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In the Soviet post-war years, Belarus became one of the most prosperous parts of the USSR, but with independence came economic decline.
Its capital, Minsk, is known for its monumental Stalinist architecture.
Oleg, 26, a bricklayer from Minsk, was diagnosed with TB and put on treatment in 2012, but he didn’t get better. In August 2015, he was admitted to the MSF programme and started on a new treatment regimen which includes a new and promising TB drug, bedaquiline.
Oleg tolerates the treatment well and reports that his appetite has improved, and he’s feeling much better now. He appreciates the support Igor, an MSF counsellor, is providing to the patients: “I can share my problems and concerns with him. It helps to go through this long treatment course.”
Oleg misses his wife and two-year-old daughter and wants to return home cured. He has advice for other TB patients: “You should by all means take the treatment. There’s nothing worse than the disease.”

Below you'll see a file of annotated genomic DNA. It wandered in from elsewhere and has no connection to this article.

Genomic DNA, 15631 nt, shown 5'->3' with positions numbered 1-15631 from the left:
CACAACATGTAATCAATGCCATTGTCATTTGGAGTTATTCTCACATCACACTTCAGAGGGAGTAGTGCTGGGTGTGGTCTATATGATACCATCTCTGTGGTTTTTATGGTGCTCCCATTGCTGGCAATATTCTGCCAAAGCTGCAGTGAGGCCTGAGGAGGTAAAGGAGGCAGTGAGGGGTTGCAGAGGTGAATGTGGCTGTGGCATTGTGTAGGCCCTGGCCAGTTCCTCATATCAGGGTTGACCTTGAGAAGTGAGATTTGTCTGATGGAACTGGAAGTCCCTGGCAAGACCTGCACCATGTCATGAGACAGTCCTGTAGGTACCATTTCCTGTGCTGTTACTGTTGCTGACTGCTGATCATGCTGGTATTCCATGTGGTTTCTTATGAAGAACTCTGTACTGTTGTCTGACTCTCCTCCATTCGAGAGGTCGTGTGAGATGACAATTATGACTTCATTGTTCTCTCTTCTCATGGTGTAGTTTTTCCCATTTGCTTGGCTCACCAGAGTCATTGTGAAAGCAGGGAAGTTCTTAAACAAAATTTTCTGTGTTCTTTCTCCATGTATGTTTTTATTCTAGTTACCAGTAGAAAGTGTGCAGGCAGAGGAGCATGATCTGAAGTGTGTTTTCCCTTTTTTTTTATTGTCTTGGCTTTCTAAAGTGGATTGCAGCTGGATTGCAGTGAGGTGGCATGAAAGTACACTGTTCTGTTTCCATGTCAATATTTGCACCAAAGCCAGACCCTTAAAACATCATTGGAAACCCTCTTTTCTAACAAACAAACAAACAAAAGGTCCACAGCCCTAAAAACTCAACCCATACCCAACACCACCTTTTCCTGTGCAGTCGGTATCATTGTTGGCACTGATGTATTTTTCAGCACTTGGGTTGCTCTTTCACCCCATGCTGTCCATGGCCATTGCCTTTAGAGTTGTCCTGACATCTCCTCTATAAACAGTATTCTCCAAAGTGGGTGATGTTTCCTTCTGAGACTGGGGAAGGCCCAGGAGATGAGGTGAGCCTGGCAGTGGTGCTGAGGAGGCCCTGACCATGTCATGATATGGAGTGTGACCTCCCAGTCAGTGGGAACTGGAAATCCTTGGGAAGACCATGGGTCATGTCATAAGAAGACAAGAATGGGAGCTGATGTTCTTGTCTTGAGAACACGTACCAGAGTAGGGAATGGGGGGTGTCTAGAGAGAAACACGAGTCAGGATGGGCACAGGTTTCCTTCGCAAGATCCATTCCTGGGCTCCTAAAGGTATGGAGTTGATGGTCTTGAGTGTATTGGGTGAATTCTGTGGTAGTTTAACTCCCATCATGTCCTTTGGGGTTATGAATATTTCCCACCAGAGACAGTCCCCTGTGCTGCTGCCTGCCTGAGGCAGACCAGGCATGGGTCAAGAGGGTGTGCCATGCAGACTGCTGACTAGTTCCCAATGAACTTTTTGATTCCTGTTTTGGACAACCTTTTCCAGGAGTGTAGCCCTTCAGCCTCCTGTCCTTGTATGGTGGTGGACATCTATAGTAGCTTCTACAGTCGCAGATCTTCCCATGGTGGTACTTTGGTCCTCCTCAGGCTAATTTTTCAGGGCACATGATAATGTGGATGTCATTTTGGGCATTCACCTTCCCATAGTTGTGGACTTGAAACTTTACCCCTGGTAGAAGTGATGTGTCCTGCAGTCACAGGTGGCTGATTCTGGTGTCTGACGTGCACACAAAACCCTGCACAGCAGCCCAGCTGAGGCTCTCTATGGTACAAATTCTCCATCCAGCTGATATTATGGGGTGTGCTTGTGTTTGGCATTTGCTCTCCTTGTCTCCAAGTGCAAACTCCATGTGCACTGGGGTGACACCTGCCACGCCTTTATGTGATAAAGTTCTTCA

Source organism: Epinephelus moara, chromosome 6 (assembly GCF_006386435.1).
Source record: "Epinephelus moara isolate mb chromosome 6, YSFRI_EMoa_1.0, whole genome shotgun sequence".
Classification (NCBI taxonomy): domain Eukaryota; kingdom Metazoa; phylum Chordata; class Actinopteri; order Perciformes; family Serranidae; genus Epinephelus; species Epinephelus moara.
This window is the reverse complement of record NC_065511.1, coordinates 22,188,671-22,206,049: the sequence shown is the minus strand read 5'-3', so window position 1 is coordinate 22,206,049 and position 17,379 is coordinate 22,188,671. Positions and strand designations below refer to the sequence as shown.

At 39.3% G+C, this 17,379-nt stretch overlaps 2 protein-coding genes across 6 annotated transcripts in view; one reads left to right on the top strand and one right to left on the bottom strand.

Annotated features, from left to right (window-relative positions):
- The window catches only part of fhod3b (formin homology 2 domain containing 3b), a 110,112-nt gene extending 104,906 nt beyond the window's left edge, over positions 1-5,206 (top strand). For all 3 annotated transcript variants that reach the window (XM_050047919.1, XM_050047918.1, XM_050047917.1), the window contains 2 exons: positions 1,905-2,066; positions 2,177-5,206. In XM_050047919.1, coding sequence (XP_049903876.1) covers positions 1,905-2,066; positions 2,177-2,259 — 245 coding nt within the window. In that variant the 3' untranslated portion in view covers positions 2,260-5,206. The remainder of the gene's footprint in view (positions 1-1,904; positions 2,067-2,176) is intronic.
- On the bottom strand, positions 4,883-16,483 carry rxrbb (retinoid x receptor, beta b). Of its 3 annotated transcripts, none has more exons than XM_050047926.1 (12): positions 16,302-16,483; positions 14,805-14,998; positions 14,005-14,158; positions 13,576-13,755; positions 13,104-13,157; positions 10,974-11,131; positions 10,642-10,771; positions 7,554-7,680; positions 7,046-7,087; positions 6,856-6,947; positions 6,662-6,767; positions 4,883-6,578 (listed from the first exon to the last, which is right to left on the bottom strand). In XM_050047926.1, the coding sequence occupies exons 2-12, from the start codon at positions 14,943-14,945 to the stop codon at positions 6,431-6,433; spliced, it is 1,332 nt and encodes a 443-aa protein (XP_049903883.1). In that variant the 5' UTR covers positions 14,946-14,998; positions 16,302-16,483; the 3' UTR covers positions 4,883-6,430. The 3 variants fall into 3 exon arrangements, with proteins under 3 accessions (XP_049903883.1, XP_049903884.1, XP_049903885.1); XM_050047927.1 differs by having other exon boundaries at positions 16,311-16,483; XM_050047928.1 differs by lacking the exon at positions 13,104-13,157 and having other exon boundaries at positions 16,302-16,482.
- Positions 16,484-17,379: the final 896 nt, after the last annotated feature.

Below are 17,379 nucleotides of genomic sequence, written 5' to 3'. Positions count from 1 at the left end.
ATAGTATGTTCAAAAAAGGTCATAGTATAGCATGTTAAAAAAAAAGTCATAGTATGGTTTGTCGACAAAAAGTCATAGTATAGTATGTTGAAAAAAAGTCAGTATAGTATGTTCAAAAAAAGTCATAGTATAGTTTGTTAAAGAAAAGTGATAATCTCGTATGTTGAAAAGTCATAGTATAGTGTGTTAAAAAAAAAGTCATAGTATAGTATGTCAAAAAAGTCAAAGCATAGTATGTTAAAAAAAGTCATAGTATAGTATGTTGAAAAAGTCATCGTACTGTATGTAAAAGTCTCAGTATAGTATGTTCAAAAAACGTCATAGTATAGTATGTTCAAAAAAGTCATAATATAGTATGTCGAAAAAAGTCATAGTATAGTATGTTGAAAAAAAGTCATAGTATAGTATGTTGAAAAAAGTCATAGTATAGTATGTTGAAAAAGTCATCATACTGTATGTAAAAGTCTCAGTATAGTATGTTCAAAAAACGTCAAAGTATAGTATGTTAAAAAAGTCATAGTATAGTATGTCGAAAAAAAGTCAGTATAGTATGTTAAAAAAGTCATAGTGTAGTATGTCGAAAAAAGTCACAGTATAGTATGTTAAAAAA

In 2015, MSF opened its first project in Belarus, where the incidence of drug-resistant tuberculosis (DR-TB) is extremely high. Over half of the Belorussian TB patients are considered to have multidrug-resistant TB.
MSF is supporting the Ministry of Health in three TB dispensaries in the capital Minsk, and is working in a nearby hospitalisation centre in Volkovichi, with the main aim of improving outpatient DR-TB treatment. MSF also provides counselling and socio-economic support for patients, and is using new drugs to treat people with extensively drug-resistant TB.
More than 100 TB patients received pre-treatment diagnosis, treatment with regular follow up counselling sessions and social support (food) in order to improve their adherence. MSF also provided treatment using new drugs (bedaquiline and delamanid) for 12 patients with extremely drug-resistant TB.